Maybe Kim and his generals did end up reading things it this way. But China most certainly does not. What this speculative version of events – true or not, intentional or unintentional – really shows is the degree to which Beijing has gone to disentangle its diplomacy from its outmoded fetters: history, socialist ideology and Cold War alliances. China is too, well, big to worry too much about old baggage.

Today, its pitch is all about ‘harmoniousness’, of course, and ‘win-win’ relationships. Underlying that gospel is an increasingly intense focus on national security – economic, military, geopolitical. Beijing is projecting soft power almost effortlessly via entrepreneurship, and mastering risk-benefit analysis. A dramatic testimony to the shift is the impression that Chinese officials themselves got in this case: that they could afford to aggravate their closest ideological soulmate – Korea – for the sake of closer kinship with Japan, their most bitter historic rival.

Everyone, anyone, is a potential friend to China these days. That of course includes such ill-reputed despots as Sudan’s Omar el-Bashir and Zimbabwe’s Robert Mugabe, who were in town this past weekend for the China-Africa Forum. So were 46 other African heads of state. Their respective flags fluttered side-by-side with China’s on Tianmenmen Square. On state television, Chinese businessmen beamed about happy dealings with their “black brothers” on the continent. And while China’s foray into Africa has provoked charges it is raping of African resources and helping propping up genocidal regimes, the Chinese have shrugged and answered with more loans and fellowships, double the annual aid (now $5 billion), and big deals to build railroads and refineries.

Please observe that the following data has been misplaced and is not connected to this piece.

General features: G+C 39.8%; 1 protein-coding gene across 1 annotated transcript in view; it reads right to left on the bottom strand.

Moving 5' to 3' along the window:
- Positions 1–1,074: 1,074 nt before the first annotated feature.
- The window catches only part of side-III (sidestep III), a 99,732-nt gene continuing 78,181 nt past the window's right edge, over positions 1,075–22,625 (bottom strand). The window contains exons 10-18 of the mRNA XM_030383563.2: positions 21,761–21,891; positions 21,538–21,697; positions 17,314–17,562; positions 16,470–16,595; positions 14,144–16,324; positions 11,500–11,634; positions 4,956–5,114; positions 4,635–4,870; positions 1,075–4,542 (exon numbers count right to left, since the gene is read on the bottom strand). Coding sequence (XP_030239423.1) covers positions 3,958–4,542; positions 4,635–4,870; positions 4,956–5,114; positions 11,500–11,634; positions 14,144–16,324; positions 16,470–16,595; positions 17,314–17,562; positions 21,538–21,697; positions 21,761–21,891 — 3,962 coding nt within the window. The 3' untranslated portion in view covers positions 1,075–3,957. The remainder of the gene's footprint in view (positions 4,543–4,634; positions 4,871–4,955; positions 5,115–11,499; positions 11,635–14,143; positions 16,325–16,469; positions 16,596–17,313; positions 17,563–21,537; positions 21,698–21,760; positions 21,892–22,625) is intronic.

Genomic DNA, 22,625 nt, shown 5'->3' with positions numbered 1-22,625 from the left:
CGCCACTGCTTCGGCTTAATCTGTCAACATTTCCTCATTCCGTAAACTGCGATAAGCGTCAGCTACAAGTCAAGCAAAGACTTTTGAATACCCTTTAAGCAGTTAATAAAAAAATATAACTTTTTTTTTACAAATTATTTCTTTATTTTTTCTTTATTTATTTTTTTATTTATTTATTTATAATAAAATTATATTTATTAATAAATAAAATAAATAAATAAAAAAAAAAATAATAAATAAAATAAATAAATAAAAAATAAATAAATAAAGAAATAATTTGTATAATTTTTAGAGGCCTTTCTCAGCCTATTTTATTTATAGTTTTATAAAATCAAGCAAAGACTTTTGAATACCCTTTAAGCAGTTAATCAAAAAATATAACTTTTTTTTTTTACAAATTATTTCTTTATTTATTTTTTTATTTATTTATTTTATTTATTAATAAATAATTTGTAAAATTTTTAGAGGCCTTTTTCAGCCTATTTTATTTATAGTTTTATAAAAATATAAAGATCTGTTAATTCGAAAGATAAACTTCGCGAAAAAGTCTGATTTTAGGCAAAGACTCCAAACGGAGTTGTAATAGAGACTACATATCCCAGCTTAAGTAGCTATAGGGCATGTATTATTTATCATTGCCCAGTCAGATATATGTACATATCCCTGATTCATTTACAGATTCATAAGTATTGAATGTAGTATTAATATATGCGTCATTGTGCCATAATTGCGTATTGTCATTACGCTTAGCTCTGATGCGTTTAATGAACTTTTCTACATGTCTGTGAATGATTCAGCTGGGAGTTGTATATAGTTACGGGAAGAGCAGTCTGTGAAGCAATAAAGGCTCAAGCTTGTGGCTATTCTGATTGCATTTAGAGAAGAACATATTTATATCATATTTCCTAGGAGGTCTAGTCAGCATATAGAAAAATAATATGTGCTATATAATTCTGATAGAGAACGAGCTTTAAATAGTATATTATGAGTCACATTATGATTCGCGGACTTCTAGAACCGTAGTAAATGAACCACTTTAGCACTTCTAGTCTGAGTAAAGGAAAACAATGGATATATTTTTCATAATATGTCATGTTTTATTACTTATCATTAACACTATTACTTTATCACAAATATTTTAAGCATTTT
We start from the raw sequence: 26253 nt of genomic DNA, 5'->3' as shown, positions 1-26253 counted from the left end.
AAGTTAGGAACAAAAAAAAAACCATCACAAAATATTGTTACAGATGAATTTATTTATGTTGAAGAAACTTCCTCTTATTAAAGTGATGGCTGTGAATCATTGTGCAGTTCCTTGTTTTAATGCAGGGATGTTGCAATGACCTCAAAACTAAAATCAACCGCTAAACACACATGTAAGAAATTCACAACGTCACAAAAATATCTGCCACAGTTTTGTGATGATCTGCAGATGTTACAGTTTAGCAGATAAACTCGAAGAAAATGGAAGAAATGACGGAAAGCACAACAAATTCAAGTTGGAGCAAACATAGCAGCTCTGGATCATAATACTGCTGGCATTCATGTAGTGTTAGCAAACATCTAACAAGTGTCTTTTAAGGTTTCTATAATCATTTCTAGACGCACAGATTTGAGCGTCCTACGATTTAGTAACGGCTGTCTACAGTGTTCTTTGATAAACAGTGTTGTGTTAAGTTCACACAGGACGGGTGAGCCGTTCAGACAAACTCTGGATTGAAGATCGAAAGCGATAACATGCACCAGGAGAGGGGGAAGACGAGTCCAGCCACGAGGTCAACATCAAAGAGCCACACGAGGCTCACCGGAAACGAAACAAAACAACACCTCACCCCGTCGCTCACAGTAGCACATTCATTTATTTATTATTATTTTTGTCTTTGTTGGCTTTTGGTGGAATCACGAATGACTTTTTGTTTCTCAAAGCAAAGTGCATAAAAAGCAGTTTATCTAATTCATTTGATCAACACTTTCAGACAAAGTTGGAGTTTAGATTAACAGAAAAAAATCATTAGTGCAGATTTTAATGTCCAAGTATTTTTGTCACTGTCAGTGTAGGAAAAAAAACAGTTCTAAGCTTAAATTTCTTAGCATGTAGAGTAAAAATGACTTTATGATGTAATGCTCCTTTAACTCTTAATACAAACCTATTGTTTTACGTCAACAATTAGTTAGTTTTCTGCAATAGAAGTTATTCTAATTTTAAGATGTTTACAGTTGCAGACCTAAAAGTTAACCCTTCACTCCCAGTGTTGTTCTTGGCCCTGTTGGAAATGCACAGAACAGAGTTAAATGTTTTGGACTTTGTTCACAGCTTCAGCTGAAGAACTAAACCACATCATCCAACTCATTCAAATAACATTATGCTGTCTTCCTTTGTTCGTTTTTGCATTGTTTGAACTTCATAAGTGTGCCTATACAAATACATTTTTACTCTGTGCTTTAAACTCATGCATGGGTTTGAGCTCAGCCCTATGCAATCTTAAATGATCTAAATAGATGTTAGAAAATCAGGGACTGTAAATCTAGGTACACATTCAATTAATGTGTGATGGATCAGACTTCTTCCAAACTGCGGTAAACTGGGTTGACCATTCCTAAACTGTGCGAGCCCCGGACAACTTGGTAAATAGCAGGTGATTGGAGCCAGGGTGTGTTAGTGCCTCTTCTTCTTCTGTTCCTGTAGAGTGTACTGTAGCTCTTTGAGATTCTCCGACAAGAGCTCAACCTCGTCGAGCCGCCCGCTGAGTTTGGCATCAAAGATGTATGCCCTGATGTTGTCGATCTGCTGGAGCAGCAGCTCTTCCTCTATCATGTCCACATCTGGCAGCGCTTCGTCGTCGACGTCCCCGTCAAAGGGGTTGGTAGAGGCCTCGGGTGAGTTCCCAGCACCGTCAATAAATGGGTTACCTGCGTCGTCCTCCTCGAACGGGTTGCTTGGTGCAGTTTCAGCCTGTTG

To Beijing’s critics, Africa is becoming the seminal metaphor of a mercantist Chinese diplomacy that’s based on low prices and no principles. Defenders counter that Beijing is, in fact, exporting its own model of nation-building and human rights. Which means state-led development and improving basic living conditions, with a few key caveats: undemocratic rule, snail-like social reform and ruthlessly trickle-down growth. That’s fine with most African potentates.